8. I love the big idea posts- I’ve found several very interesting books that way that I’d never have otherwise heard of. I also think it’s really great that you use your blog to give other less known authors a chance to reach a larger audience.

  9. Rick:

    Nooooooooooooooo.

    They do usually send the book along, which is standard for book publicity. But it’s not a quid pro quo, as I make clear with my publicity guidelines.

    To be clear, I receive no monetary compensation for the hosting the Big Idea pieces here, nor ever have. No money changes hands. Just… the occasional book (well, okay, not so occasional, I get a ton of them).

  10. Echoing Jabe above. About one third to one half of the books I’ve bought in the last few years have been because of the Big Idea posts. I love love love them. Thanks so much.

  11. I subscribe to your blog and having them on another site would make it easier to keep Big Idea Posts separate from Scalzi centered posts. But I’m only your doppelganger, not your web master.

  12. I have purchased several books that have been featured over the years. And found some awesome authors along that way that i might not have discovered on my own. It’s probably my favorite thing on Whatever. Well, except for the Scamperbeasts, of course!

  13. I seem to recall you once giving a Big Idea slot to a little known conservative pundit and aspiring fantasy author. I think his name was Ted… something. >.>

    Anyway, I too have purchased probably a dozen titles that have been featured here, with many more in my to be purchased list. It is well appreciated and I hope it continues for some time to come.

  14. Some Big Ideas were the sole prompt to explore an author’s work. Brick & Mortar/on-line blurbs weren’t compelling, but a sense of the writer’s personality, here, intrigued. Now, there’s someone I’d like to talk to. Thanks, Mr. Scalzi.

  15. docrocketscience:

    Indeed, if you look through the archives, you can see Big Idea posts from a number of people who have since decided I am Everything Wrong With Science Fiction. Which is fine. I manage to scrape along anyway.

  16. Since you brought up the topic, may I ask why the advertising for The Big Idea over on the right sidebar has featured a graphic for the cover of Amberlough for ages and ages–? (Or is my browser just not refreshing the image properly?) I guess I was expecting it to change with each new post.

    I have also bought a book or three after reading about them here, so good work you!

  17. Happy Birthday Big Idea!

    Whenever I’m stumped for gift ideas or need something new to read, I start going through recent posts, and I come away with a nice list of things to buy and/or reserve at the library.

    Special shoutouts to “Jade City” by Fonda Lee and “The Daedalus Incident” by Michael J. Martinez as two of my favorite Big Idea discoveries.

  18. Add me to the list of fans who love the Big Idea, and have found books and authors to enjoy therein. This is despite the fact that I have a dedicated Google Calendar set up just for release dates of books I don’t want to miss (I read a lot :-)). Punch Escrow was one of the ones I discovered (loved it, Mr. Klein!), but I also discovered Mur Lafferty, Peter Clines, Curtis Chen, Jim Hines, and many others. Not every entry grabs my attention, and not every book I pick up is one that I 100% enjoy, but I’d say at least 5 out of 6 of the books I do get are definite winners, which is a pretty good result – and more importantly, once I know I enjoy an author’s work, I can look for more of their books.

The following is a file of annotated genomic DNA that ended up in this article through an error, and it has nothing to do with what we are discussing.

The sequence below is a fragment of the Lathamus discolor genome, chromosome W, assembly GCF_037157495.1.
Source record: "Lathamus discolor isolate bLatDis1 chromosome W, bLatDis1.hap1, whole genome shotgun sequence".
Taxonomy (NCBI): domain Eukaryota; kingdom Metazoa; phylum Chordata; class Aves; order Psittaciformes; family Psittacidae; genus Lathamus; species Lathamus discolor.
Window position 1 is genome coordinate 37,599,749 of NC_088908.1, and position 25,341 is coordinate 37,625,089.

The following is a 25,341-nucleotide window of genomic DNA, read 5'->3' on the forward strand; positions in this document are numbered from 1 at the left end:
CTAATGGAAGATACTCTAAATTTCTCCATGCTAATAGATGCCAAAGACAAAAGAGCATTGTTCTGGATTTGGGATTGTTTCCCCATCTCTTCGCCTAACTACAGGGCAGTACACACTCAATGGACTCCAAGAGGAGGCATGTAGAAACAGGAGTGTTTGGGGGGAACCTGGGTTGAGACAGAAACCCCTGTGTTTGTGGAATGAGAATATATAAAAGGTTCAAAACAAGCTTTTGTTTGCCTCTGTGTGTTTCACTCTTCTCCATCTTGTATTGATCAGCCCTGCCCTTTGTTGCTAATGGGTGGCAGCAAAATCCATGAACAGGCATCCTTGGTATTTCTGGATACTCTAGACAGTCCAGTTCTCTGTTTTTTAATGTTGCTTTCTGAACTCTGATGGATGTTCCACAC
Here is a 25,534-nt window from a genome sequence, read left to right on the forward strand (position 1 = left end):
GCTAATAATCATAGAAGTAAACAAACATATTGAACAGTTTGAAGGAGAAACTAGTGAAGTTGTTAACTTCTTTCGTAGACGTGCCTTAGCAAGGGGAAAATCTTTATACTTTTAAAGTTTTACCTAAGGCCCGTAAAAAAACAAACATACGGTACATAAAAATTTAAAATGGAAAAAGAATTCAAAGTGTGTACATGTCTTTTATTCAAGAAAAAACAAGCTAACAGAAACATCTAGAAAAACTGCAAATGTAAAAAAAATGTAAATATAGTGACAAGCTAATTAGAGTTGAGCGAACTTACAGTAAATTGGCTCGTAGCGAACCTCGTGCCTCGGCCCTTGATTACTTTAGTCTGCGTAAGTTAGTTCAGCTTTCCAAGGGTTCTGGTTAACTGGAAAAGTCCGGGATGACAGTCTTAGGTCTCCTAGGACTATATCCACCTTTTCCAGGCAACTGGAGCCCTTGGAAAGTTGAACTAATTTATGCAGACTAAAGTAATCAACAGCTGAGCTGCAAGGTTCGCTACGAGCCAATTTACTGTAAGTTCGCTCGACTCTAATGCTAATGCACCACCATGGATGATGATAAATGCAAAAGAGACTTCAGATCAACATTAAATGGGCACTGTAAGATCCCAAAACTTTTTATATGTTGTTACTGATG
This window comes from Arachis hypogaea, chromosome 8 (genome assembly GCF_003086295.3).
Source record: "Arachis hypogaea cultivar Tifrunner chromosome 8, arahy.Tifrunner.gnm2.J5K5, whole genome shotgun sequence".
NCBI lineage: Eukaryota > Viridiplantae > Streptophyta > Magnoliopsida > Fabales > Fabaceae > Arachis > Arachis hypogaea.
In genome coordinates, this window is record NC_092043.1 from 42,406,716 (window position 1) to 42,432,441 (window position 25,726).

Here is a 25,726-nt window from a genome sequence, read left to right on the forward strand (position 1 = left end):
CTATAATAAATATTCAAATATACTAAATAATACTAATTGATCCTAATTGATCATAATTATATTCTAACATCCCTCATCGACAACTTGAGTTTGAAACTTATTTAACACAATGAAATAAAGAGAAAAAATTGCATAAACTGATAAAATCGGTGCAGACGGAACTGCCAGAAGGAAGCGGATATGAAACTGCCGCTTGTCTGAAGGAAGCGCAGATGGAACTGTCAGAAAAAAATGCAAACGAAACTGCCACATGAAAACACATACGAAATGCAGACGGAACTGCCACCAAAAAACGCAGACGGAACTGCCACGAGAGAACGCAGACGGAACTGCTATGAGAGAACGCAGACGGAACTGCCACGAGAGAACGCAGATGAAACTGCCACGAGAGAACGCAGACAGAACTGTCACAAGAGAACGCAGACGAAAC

19. “I subscribe to your blog and having them on another site would make it easier to keep Big Idea Posts separate from Scalzi centered posts. But I’m only your doppelganger, not your web master.”

    @Icarus – this is actually possible. John doesn’t categorize his regular posts but does categorize the Big Idea posts. You can subscribe to https://whatever.scalzi.com/category/uncategorized/feed/ to get everything but BI. Or, if you just want BI, https://whatever.scalzi.com/category/big-idea/feed/

  20. Most recently, I discovered Martha Wells and the Raksura books here, and absolutely love them. Also love the audio versions, as it happens, and it is KILLING me that Audible hasn’t done the last of the five books–though I hope that is only that they haven’t done it YET. Anyway, thank you for the Big Ideas!

  21. The reader in me enjoys the Big Ideas because I discovered (and enjoyed) a number of books that I wouldn’t have found otherwise. The writer in me enjoys them because I am fascinated by how other writers discover their own stories (and because I want to write a Big Idea one day).

  22. The Big Idea is a wonderful source for books I’d probably never read if not for the author’s sharing their motivation, back-story, etc. I’m reading a lovely Big Idea book now about radium and elephants that I’d NEVER have discovered on my own.

  23. Thank you for hosting this series. It sells more books to me than awards lists, as Big Ideas are one of my favorite things to explore in fiction.

  24. I have also wondered why the Big Idea sidebar widget doesn’t update, and whether it’s some kind of bug specific to my browser or what. For a long time (before the last Whatever site tweak) it was one of Martha Wells’ Raksura books (one of the story collections), and before that something else I don’t recall.